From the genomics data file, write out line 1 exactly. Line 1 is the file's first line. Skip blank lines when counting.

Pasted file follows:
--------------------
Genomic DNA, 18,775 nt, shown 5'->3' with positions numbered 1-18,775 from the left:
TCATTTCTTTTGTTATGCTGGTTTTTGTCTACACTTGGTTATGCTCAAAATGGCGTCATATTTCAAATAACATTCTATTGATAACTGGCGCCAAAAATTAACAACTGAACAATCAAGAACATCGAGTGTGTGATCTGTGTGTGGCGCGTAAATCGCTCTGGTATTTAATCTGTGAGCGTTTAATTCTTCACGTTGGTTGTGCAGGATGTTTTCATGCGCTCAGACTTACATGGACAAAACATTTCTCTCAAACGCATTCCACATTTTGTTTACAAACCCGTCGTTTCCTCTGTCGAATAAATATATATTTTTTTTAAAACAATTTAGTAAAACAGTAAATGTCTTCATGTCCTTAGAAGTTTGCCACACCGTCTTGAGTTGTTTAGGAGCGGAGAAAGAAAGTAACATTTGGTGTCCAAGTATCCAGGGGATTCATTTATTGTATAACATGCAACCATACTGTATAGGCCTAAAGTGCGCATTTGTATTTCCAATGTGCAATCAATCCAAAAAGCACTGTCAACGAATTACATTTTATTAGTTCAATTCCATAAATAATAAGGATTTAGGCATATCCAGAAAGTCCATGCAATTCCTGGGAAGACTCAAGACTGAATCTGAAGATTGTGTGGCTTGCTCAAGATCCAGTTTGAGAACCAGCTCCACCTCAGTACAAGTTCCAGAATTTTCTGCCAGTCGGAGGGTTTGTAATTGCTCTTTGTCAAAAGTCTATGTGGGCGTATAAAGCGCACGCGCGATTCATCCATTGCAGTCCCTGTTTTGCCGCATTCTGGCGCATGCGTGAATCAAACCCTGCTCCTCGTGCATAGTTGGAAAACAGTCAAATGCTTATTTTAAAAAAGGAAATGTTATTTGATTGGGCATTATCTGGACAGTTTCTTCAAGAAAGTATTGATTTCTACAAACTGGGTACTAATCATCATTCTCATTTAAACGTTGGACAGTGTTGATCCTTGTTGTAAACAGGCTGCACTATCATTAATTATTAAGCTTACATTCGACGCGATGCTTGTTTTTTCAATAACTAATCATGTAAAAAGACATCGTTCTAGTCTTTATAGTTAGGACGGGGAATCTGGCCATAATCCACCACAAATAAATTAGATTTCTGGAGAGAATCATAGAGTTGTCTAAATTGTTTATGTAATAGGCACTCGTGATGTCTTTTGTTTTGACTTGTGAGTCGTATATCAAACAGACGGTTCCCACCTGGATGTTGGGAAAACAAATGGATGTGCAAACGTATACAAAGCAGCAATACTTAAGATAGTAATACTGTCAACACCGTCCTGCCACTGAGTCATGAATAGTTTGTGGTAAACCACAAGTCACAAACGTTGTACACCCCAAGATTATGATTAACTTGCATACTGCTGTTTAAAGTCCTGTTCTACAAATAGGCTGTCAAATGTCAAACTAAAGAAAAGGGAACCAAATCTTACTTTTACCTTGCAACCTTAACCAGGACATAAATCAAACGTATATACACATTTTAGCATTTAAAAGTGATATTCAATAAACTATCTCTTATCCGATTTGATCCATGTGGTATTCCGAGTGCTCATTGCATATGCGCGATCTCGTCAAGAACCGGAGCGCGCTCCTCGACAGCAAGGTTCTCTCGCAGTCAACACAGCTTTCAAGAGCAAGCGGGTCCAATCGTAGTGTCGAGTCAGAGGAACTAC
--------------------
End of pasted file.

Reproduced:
Genomic DNA, 18,775 nt, shown 5'->3' with positions numbered 1-18,775 from the left: